Honey is a natural sweetener. It is an effective preservative. It can be used to reduce the effects of allergies. All told, honey has been a remarkable boon to mankind in many ways.
It has also, on at least one famous occasion, been a remarkably effective weapon.
The honey used is called “Mad Honey”. As explained in a research paper from Texas A&M:
Mad honey originated in the Black Sea region of Eastern Turkey where bees pollinate fields of rhododendron flowers, some species of which have a natural neurotoxin called grayanotoxin in their nectars. The honey that results is the most expensive in the world at $166 per pound, notes Bryant, and when consumed, can cause light-headedness, feelings of euphoria and even hallucinations.
It’s not surprising to learn that such a delicacy would command high prices. It does have a mild neurotoxin, though. When the honey is consumed in significant quantities, the effects become considerably less pleasant. Specifically, large amounts of “mad honey” can cause dizziness, diarrhea and vomiting.
This effect was well-known to the armies of Pontus (an area that today encompasses Turkey and some surrounding lands), circa 65 BC. That was when the Roman forces under Pompey the Great were routing the forces of Pontic King Mithridates in battle after battle, pushing them back beyond the Black Sea.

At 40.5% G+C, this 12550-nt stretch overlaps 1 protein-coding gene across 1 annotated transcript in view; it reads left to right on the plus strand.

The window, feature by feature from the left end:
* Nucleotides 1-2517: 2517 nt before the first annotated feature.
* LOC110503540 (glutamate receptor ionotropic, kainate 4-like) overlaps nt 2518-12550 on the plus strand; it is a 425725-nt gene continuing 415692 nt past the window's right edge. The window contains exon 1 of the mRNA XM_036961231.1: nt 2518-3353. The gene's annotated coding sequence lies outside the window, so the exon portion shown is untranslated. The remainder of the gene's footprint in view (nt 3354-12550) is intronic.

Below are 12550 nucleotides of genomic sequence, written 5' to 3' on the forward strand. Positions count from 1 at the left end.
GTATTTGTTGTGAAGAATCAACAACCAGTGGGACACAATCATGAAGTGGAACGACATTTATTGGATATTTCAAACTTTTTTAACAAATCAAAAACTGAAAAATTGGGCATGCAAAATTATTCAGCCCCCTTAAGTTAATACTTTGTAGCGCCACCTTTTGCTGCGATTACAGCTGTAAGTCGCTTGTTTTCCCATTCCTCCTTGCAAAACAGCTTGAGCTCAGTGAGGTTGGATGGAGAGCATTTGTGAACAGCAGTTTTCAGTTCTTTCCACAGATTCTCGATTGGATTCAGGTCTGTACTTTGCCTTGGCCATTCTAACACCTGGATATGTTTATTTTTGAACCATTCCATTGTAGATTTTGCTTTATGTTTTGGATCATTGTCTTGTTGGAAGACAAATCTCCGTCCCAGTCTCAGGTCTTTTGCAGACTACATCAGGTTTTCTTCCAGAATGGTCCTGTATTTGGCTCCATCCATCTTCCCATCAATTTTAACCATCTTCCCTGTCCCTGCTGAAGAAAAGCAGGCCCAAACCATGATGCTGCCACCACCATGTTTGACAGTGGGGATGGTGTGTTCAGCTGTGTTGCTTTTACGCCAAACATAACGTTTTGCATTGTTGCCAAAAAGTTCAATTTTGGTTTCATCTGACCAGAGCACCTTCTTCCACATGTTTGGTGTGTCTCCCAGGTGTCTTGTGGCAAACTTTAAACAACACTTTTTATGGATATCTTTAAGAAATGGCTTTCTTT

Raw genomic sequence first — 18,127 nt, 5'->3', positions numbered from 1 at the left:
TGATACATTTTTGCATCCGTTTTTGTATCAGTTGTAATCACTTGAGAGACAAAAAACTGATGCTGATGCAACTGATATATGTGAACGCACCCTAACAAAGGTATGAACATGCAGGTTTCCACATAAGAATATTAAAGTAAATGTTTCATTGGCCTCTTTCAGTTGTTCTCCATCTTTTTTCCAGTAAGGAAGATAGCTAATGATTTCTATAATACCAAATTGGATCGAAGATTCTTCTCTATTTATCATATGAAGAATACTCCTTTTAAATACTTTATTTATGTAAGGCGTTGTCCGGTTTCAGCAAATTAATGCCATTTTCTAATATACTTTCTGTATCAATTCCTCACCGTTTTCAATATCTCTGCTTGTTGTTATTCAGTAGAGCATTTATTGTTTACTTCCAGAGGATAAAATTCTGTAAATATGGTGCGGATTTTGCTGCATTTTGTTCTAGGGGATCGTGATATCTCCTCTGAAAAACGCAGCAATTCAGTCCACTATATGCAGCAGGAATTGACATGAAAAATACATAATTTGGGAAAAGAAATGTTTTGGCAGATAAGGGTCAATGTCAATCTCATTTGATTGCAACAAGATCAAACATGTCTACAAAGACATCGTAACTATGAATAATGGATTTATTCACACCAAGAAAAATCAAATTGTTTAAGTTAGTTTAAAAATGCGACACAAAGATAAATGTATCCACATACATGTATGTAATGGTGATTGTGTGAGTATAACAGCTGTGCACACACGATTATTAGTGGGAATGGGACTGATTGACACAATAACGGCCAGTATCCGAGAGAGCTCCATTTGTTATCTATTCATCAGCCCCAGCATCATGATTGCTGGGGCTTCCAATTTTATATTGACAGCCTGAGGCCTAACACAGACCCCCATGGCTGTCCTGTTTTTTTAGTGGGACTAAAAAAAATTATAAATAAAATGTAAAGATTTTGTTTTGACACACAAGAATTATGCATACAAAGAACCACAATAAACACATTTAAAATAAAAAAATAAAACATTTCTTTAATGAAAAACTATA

Mithridates lost the war, but there was one battle near Colchis (now a portion of Georgia) where the results were staggeringly one-sided. The Roman legions were pressing forward after a series of successful battles and happened upon a particularly lucky find: a series of local beekeeper’s hives and their honey stores.
They had no way of knowing that the honey had been placed there by Mithridates’ retreating troops. The soldiers did what soldiers of the time did: they pillaged. This time, the pillaging involved ingesting their “war spoils” of honey.
It didn’t take very long for the first effects to be felt, but it took long enough that most of the force had a chance to eat some. It’s likely that some thought that the returning Pontic forces were merely another hallucination… but the Romans were not so lucky. With his enemy effectively incapacitated, Mithridates had his greatest success of his doomed campaign. A thousand Roman troops died, with almost no losses to the forces of the Pontic king.
Question of the night: what honey-added or honey-tinged foods do you enjoy?